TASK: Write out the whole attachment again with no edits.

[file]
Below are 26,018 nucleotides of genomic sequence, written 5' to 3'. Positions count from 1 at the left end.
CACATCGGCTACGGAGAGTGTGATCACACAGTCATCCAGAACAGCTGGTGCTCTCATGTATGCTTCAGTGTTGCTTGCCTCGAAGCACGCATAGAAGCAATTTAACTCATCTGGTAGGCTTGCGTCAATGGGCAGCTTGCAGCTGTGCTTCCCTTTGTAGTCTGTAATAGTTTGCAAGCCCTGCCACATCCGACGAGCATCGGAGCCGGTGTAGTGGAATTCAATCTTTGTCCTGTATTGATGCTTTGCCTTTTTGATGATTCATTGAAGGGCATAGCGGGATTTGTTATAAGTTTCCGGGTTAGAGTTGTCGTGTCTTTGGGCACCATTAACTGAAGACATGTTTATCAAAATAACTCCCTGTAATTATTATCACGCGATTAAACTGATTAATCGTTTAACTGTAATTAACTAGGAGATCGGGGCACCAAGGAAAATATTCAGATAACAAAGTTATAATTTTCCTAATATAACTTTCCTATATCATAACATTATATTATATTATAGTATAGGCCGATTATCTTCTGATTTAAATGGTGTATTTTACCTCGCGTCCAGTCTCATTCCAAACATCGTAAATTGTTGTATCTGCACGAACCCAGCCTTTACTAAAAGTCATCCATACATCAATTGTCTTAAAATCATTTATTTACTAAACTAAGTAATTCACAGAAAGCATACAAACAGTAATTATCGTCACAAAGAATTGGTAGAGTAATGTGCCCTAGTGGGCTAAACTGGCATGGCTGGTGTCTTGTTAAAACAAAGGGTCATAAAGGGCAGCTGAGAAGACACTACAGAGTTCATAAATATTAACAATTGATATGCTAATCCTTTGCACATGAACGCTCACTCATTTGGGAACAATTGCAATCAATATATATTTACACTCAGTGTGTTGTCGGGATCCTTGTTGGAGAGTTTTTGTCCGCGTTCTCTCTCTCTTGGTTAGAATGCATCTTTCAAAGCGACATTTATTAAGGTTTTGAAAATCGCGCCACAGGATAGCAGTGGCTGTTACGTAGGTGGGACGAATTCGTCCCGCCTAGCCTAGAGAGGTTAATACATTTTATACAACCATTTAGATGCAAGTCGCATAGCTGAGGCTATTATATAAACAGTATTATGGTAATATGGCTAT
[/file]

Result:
Below are 26,018 nucleotides of genomic sequence, written 5' to 3'. Positions count from 1 at the left end.
CACATCGGCTACGGAGAGTGTGATCACACAGTCATCCAGAACAGCTGGTGCTCTCATGTATGCTTCAGTGTTGCTTGCCTCGAAGCACGCATAGAAGCAATTTAACTCATCTGGTAGGCTTGCGTCAATGGGCAGCTTGCAGCTGTGCTTCCCTTTGTAGTCTGTAATAGTTTGCAAGCCCTGCCACATCCGACGAGCATCGGAGCCGGTGTAGTGGAATTCAATCTTTGTCCTGTATTGATGCTTTGCCTTTTTGATGATTCATTGAAGGGCATAGCGGGATTTGTTATAAGTTTCCGGGTTAGAGTTGTCGTGTCTTTGGGCACCATTAACTGAAGACATGTTTATCAAAATAACTCCCTGTAATTATTATCACGCGATTAAACTGATTAATCGTTTAACTGTAATTAACTAGGAGATCGGGGCACCAAGGAAAATATTCAGATAACAAAGTTATAATTTTCCTAATATAACTTTCCTATATCATAACATTATATTATATTATAGTATAGGCCGATTATCTTCTGATTTAAATGGTGTATTTTACCTCGCGTCCAGTCTCATTCCAAACATCGTAAATTGTTGTATCTGCACGAACCCAGCCTTTACTAAAAGTCATCCATACATCAATTGTCTTAAAATCATTTATTTACTAAACTAAGTAATTCACAGAAAGCATACAAACAGTAATTATCGTCACAAAGAATTGGTAGAGTAATGTGCCCTAGTGGGCTAAACTGGCATGGCTGGTGTCTTGTTAAAACAAAGGGTCATAAAGGGCAGCTGAGAAGACACTACAGAGTTCATAAATATTAACAATTGATATGCTAATCCTTTGCACATGAACGCTCACTCATTTGGGAACAATTGCAATCAATATATATTTACACTCAGTGTGTTGTCGGGATCCTTGTTGGAGAGTTTTTGTCCGCGTTCTCTCTCTCTTGGTTAGAATGCATCTTTCAAAGCGACATTTATTAAGGTTTTGAAAATCGCGCCACAGGATAGCAGTGGCTGTTACGTAGGTGGGACGAATTCGTCCCGCCTAGCCTAGAGAGGTTAATACATTTTATACAACCATTTAGATGCAAGTCGCATAGCTGAGGCTATTATATAAACAGTATTATGGTAATATGGCTAT